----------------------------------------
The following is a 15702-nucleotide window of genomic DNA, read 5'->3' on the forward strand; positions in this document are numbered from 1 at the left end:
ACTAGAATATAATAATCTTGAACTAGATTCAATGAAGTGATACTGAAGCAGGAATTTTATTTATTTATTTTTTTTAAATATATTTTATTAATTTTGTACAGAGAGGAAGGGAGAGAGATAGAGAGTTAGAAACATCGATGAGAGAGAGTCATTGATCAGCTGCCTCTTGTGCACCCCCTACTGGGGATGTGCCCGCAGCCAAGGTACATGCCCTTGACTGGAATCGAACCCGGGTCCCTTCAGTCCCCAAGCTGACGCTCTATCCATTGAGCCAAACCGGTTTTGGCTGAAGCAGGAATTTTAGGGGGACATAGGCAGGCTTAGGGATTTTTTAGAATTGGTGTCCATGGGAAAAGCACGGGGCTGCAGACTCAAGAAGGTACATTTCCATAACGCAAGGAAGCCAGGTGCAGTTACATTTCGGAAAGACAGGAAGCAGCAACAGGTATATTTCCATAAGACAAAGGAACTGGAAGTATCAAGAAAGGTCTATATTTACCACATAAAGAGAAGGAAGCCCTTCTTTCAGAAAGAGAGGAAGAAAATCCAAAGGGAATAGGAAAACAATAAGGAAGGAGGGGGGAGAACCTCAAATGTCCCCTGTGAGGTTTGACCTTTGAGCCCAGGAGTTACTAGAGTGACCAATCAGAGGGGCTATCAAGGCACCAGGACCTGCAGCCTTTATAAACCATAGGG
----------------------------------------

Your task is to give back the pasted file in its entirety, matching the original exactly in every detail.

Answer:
The following is a 15702-nucleotide window of genomic DNA, read 5'->3' on the forward strand; positions in this document are numbered from 1 at the left end:
ACTAGAATATAATAATCTTGAACTAGATTCAATGAAGTGATACTGAAGCAGGAATTTTATTTATTTATTTTTTTTAAATATATTTTATTAATTTTGTACAGAGAGGAAGGGAGAGAGATAGAGAGTTAGAAACATCGATGAGAGAGAGTCATTGATCAGCTGCCTCTTGTGCACCCCCTACTGGGGATGTGCCCGCAGCCAAGGTACATGCCCTTGACTGGAATCGAACCCGGGTCCCTTCAGTCCCCAAGCTGACGCTCTATCCATTGAGCCAAACCGGTTTTGGCTGAAGCAGGAATTTTAGGGGGACATAGGCAGGCTTAGGGATTTTTTAGAATTGGTGTCCATGGGAAAAGCACGGGGCTGCAGACTCAAGAAGGTACATTTCCATAACGCAAGGAAGCCAGGTGCAGTTACATTTCGGAAAGACAGGAAGCAGCAACAGGTATATTTCCATAAGACAAAGGAACTGGAAGTATCAAGAAAGGTCTATATTTACCACATAAAGAGAAGGAAGCCCTTCTTTCAGAAAGAGAGGAAGAAAATCCAAAGGGAATAGGAAAACAATAAGGAAGGAGGGGGGAGAACCTCAAATGTCCCCTGTGAGGTTTGACCTTTGAGCCCAGGAGTTACTAGAGTGACCAATCAGAGGGGCTATCAAGGCACCAGGACCTGCAGCCTTTATAAACCATAGGG